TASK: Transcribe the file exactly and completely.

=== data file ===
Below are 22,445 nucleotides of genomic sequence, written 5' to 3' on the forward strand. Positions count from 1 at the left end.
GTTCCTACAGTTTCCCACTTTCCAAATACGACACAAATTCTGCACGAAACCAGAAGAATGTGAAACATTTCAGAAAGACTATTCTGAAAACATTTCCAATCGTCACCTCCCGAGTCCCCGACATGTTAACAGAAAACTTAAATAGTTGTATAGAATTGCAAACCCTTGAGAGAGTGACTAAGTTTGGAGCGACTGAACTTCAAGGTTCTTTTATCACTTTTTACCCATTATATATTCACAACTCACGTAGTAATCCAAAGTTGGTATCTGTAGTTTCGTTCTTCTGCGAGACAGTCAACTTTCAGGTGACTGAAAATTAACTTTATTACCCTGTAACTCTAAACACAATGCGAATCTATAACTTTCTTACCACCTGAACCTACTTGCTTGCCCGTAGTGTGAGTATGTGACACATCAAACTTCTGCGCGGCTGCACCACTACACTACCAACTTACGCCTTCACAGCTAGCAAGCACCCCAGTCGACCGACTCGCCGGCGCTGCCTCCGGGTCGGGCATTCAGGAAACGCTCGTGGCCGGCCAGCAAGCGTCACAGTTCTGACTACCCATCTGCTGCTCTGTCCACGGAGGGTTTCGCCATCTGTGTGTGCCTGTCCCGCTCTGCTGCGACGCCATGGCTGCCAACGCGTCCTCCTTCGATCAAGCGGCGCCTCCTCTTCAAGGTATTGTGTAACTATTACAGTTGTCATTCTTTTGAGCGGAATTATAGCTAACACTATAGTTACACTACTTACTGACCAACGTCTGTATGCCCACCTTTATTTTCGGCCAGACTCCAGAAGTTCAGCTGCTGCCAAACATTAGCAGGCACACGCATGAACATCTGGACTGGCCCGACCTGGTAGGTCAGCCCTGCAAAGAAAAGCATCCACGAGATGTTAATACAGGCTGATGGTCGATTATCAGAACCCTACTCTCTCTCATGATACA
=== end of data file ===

Below are 22,445 nucleotides of genomic sequence, written 5' to 3' on the forward strand. Positions count from 1 at the left end.
GTTCCTACAGTTTCCCACTTTCCAAATACGACACAAATTCTGCACGAAACCAGAAGAATGTGAAACATTTCAGAAAGACTATTCTGAAAACATTTCCAATCGTCACCTCCCGAGTCCCCGACATGTTAACAGAAAACTTAAATAGTTGTATAGAATTGCAAACCCTTGAGAGAGTGACTAAGTTTGGAGCGACTGAACTTCAAGGTTCTTTTATCACTTTTTACCCATTATATATTCACAACTCACGTAGTAATCCAAAGTTGGTATCTGTAGTTTCGTTCTTCTGCGAGACAGTCAACTTTCAGGTGACTGAAAATTAACTTTATTACCCTGTAACTCTAAACACAATGCGAATCTATAACTTTCTTACCACCTGAACCTACTTGCTTGCCCGTAGTGTGAGTATGTGACACATCAAACTTCTGCGCGGCTGCACCACTACACTACCAACTTACGCCTTCACAGCTAGCAAGCACCCCAGTCGACCGACTCGCCGGCGCTGCCTCCGGGTCGGGCATTCAGGAAACGCTCGTGGCCGGCCAGCAAGCGTCACAGTTCTGACTACCCATCTGCTGCTCTGTCCACGGAGGGTTTCGCCATCTGTGTGTGCCTGTCCCGCTCTGCTGCGACGCCATGGCTGCCAACGCGTCCTCCTTCGATCAAGCGGCGCCTCCTCTTCAAGGTATTGTGTAACTATTACAGTTGTCATTCTTTTGAGCGGAATTATAGCTAACACTATAGTTACACTACTTACTGACCAACGTCTGTATGCCCACCTTTATTTTCGGCCAGACTCCAGAAGTTCAGCTGCTGCCAAACATTAGCAGGCACACGCATGAACATCTGGACTGGCCCGACCTGGTAGGTCAGCCCTGCAAAGAAAAGCATCCACGAGATGTTAATACAGGCTGATGGTCGATTATCAGAACCCTACTCTCTCTCATGATACA